Today, December 7th …
On this day in 1824 the Royal Horticultural Society of London heard "An Account and Description of the Different Varieties of Strawberries which have been cultivated and examined in the garden of the Horticultural Society". The strawberry had finally yielded to several hundred years of natural and deliberate hybridisation of Old and New World wild varieties, and become a berry that we would find familiar today.
Wild strawberries were enjoyed for centuries before this of course, and we probably still agree with the ex-monk, physician and nutrition writer Andrew Boorde that simple is best. He said “Rawe crayme [cream] undecocted, eaten with strawberyes … is a rurall mannes banket [banquet]” (1542)
There were some recipes for cooking with strawberries in the sixteenth century, but the problem with trying to recreate recipes from this era is that the cookbooks were, to say the very least, minimalist. They were meant as memory aides for the few literate household staff, and, (like computer manuals today) were based on much assumed knowledge. There was less information to impart anyway – there were no strict cooking times (no clocks in kitchens), no cooking temperatures (no thermometers) and ingredient amounts were vague (no standardised measuring implements).
Literacy rates were very low, but even illiterate kitchen staff were expected to be able to say their prayers, and cooking times were sometimes given as the duration of a particular prayer, or combination of prayers. A short time might be several “Paternoster whiles” or “Ave Maria whiles” - which, I am reliably informed, are about 20 seconds and 13 seconds each respectively.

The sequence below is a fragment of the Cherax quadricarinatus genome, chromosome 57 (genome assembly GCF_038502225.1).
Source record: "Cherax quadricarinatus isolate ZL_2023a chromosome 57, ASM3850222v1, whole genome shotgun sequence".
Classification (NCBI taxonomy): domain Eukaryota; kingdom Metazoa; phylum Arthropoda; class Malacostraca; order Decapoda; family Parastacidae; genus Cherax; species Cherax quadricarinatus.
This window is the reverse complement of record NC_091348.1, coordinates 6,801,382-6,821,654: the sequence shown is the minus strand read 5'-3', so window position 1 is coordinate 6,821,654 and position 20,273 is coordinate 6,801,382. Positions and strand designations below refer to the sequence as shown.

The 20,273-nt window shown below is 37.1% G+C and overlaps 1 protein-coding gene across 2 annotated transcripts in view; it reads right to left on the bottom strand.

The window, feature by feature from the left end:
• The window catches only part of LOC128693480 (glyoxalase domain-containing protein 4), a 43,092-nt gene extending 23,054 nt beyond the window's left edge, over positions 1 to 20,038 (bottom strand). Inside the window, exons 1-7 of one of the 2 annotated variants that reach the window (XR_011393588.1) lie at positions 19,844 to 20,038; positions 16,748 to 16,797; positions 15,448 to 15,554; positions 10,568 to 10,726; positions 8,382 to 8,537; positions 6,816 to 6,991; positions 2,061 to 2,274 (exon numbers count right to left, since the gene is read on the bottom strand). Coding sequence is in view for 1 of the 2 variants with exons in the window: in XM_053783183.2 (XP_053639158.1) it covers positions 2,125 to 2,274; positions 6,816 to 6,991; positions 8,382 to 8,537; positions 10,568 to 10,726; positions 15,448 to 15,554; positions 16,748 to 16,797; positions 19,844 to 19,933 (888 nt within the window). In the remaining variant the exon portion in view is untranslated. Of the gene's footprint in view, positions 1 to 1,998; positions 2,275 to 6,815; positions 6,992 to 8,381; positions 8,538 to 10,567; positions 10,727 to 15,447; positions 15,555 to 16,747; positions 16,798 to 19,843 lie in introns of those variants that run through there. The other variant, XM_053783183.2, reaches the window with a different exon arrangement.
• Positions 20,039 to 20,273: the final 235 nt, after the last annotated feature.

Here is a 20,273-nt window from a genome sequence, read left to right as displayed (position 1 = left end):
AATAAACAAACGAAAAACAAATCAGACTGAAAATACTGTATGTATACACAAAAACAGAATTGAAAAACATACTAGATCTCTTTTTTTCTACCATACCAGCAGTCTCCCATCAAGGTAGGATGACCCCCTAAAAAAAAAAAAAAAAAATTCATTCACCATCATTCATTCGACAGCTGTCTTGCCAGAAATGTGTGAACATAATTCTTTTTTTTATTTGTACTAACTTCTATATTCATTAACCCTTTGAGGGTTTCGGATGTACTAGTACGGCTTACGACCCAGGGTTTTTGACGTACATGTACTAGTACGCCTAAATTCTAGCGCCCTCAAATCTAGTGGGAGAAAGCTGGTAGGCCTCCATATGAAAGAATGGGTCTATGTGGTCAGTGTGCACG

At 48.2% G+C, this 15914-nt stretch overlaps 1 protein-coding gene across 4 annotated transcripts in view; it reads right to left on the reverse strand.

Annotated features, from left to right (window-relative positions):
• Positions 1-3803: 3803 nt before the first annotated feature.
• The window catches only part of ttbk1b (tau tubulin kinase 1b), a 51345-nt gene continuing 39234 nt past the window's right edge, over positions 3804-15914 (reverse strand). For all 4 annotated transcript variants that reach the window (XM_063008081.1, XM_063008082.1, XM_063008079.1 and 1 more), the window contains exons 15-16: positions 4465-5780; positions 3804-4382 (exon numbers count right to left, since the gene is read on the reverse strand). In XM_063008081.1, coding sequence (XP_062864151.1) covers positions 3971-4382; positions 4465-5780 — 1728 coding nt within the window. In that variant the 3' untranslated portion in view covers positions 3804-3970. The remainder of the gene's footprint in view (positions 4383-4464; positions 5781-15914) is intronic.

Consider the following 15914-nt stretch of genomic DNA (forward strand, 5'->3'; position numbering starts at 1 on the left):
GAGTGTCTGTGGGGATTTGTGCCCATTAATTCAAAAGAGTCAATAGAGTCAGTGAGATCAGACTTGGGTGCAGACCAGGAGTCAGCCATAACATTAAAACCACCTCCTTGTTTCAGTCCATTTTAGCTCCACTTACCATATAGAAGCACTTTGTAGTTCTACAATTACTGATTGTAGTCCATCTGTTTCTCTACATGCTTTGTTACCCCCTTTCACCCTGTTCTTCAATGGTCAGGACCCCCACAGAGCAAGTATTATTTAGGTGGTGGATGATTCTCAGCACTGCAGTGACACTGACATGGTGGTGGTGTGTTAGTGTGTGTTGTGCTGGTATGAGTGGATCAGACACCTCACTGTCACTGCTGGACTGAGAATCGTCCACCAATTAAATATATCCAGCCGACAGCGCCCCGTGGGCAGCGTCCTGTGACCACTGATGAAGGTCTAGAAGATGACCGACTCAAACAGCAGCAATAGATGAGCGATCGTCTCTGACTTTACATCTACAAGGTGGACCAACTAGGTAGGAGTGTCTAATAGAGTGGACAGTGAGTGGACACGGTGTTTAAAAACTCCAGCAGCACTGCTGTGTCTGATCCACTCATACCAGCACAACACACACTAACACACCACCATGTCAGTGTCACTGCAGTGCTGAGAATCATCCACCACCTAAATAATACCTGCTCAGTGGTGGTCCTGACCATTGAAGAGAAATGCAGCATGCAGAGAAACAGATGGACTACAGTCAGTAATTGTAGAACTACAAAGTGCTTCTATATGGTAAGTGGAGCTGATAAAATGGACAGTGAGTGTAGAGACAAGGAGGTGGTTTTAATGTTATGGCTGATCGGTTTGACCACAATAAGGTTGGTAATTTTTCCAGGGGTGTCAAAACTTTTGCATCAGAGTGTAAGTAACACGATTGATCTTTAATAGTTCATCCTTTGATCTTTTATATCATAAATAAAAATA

The anonymous author of “A Propre New Booke of Cokery” (1545) assumes that you know how much butter and how many strawberries to use, and the number of crusts for a strawberry tart. You will need to have your oven “hot enough”, and cook the tart “till it be done”.
To make a tarte of strawberies.
Take and strayne them with the yolkes of foure egges and a little white brede [bread] grated, then ceason it up with sugar and swete butter and so bake it.
“Anonymous” does, however, give us the first known recipe for pastry.
To make short paest for tarte.
Take fyne floure and a cursey of fayre water and a dyshe of swete butter and a lyttel saffron, and the yolckes of two egges and make it thynne and tender as ye maye.
Tomorrow … To tease a jaded palate.